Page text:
Sadly I'm not very good with Dragon names. But back towards the original poster I think a dragon would protect his true name under any circumstances, even from other dragons (well actually especially other dragons). But TrainedChimp gave me and Idea to make dragons based off the entire Periodic table... A Uranium Dragon would be cool, it could give of radiation and cause radiation poisoning to anyone within 100 feet. And its breath weapon could be a blast of nuclear power, like a mini nuke going off.
I tend to both ascribe to the True Name concept, in that dragons keep long, slightly incomprehensible names that often grow as they get older due to the fact that their names have some measure of power over them, and they therefore want them to be unpronounceable by any humanoid tongue, and also to the theory that dragons simply hold such things as a pride factor. Longer the name, the longer you've been around, the more power and prestige you hold in the dragon world. Furthermore, many of my campaign world's dragons came by their titles as a result of human(oid) reaction, so it's often something they didn't intend upon. Also, some of them simply prefer having an alias that lets them move in human circles, should they choose, I imagine.
In my game setting, I have four dragons I've detailed out (though there may be more noteable dragons in my world; I just haven't come up with them), mostly because they were what came to me at the time. Their names tend to fall into one of two categories: an actual "dragon-y" name, or some sort of title, often implied to be in some long-forgotten tongue that has been out of use for so long that most don't know the meaning of it, and therefore assume that it is the dragon's proper name. Most of the dragons don't care to discourage it, or they simply would point out--in the case of the chromatics--what that title means, in order to further their self-aggrandizement.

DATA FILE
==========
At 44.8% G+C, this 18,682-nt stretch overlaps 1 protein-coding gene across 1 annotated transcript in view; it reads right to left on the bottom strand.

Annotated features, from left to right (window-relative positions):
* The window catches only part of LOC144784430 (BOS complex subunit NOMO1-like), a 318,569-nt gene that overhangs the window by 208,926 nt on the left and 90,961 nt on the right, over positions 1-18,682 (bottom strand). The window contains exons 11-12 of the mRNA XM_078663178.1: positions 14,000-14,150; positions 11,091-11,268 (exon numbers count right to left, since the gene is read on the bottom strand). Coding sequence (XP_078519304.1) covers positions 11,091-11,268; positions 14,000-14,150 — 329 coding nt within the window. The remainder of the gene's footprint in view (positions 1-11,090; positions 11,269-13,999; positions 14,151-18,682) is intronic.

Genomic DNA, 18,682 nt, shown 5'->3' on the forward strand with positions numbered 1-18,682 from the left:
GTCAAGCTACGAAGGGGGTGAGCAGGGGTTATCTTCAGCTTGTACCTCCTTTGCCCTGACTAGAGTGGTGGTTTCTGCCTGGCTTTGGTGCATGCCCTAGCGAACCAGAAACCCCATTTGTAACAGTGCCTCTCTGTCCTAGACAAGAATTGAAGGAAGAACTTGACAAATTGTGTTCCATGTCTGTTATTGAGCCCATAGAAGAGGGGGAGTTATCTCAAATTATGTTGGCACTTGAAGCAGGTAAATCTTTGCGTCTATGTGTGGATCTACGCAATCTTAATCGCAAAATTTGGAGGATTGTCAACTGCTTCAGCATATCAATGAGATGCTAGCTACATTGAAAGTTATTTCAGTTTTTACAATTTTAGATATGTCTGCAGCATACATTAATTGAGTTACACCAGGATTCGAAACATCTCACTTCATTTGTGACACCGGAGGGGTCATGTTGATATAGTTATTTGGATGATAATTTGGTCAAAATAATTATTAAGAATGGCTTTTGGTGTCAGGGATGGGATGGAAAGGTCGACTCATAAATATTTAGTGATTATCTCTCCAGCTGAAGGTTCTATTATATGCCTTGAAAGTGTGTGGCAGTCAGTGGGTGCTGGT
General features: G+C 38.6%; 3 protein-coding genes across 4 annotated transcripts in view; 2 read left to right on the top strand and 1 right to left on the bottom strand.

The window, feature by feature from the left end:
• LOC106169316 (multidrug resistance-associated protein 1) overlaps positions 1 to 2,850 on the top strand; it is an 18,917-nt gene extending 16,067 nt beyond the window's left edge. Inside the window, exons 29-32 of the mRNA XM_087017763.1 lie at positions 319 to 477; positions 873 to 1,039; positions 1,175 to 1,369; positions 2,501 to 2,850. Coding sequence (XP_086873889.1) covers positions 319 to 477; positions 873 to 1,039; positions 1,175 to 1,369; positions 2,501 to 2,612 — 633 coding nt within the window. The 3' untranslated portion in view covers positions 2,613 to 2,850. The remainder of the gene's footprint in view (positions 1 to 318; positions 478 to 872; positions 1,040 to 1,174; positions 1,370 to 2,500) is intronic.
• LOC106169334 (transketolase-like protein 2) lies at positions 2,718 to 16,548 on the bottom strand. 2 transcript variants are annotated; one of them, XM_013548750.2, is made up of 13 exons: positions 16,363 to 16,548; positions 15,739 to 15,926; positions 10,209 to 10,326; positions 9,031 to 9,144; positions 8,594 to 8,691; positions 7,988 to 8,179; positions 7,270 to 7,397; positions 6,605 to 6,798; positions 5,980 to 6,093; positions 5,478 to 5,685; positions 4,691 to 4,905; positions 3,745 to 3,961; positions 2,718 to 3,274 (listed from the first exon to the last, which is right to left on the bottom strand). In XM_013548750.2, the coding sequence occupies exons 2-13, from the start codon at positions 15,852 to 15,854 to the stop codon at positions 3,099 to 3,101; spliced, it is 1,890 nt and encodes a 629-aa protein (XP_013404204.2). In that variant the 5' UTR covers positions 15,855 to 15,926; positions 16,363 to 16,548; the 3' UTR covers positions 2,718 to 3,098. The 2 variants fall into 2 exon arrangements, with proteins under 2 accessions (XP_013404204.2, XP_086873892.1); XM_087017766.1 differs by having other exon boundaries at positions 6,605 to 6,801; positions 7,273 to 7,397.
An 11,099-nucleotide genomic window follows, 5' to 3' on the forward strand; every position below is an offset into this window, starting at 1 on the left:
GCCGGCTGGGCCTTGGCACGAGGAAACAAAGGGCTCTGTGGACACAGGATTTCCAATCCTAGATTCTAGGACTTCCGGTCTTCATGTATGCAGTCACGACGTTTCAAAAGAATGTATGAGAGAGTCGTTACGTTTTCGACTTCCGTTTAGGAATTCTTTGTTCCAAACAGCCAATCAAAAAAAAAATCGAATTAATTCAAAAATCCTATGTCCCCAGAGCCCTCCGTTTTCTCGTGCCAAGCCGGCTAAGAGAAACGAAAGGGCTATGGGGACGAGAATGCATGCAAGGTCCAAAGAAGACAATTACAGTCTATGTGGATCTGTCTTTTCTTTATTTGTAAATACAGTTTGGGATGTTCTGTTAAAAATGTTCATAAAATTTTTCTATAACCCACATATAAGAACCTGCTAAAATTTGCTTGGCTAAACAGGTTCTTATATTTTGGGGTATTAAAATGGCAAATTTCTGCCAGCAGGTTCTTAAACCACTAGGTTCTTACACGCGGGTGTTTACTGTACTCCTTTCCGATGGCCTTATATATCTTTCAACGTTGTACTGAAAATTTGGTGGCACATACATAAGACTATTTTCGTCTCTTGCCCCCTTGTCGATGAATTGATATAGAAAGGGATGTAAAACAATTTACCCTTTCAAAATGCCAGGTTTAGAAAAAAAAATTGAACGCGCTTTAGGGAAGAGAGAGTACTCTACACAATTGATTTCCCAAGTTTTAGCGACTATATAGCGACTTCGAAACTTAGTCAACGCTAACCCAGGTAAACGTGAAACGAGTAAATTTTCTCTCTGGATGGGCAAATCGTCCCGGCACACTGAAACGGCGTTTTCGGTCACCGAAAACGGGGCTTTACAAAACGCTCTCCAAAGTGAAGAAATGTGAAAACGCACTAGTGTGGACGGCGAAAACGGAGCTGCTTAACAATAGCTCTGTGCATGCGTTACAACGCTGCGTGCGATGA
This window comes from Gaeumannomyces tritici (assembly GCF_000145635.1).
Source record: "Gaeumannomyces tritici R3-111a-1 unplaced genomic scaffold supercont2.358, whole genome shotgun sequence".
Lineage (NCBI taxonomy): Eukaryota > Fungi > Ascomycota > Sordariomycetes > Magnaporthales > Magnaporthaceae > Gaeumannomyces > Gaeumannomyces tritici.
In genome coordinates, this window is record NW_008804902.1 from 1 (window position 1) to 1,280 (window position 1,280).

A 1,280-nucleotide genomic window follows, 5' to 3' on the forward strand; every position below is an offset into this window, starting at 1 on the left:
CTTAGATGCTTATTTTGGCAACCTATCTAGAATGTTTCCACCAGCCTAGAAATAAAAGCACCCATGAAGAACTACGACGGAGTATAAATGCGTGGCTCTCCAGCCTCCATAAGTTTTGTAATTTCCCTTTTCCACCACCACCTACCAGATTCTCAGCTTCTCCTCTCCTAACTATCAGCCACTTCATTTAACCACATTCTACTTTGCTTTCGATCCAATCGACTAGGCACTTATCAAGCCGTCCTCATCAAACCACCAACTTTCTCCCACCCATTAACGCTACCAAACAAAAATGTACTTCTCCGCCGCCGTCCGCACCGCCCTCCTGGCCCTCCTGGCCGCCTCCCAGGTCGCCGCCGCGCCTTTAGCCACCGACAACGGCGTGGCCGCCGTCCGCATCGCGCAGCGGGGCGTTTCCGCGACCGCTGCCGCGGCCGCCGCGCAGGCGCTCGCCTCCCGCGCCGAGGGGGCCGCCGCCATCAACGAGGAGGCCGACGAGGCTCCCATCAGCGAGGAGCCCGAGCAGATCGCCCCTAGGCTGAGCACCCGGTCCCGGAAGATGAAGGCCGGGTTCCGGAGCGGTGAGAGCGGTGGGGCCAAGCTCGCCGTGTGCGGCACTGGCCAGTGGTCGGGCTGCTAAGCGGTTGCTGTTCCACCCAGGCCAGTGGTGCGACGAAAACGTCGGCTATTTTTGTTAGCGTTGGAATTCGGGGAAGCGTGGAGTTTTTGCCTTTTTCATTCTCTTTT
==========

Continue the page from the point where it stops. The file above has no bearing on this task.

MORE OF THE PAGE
There's Sang Vermiel, a red dragon of fairly old age who's settled into a comfortable relationship with the people of a castle-city now named for him, because he has taken to extorting a massive tithe of food, treasure, and what-have-you from the citizens in favor of him not eating them. Think of him as a mafia boss in dragon's clothing, as it were. This is more a title than a proper name--a combination of the French word for blood, and a sort of mangling of the terms "vermeil" and vermilion--implying both blood red and a sense of "blood money". He's old, set in his ways, and doesn't care to put out much effort unless he has to. And with an entire city all too happy to do what he wishes under threat of having their crops burned, their livestock (and possibly families) devoured, and their city demolished, he doesn't have to do much of anything but sit around and watch his hoard grow. He doesn't have to worry about keeping his True Name hidden, because more folks fear his title at this point.
Next is Asketanaraisha, a silver dragon who's better known as Raisha. She is a sort of mother-hen type, who finds humans and other such beings fascinating in their absolutely deuced determination to do things that could likely get them killed. She's quite willing to help travelers where she can, for the right price, and on the promise that they'll return to tell her what became of their strange plans to do...whatever it is they were setting off to do. She's chatty, a bit fussy, and has a sort of empty nest syndrome, as her only offspring is off doing gods only know what somewhere far away from her. In her case, the name shortening is only for the sake of making her name easy to pronounce, as well as keeping it from being readily known to those who might use a True Name against her.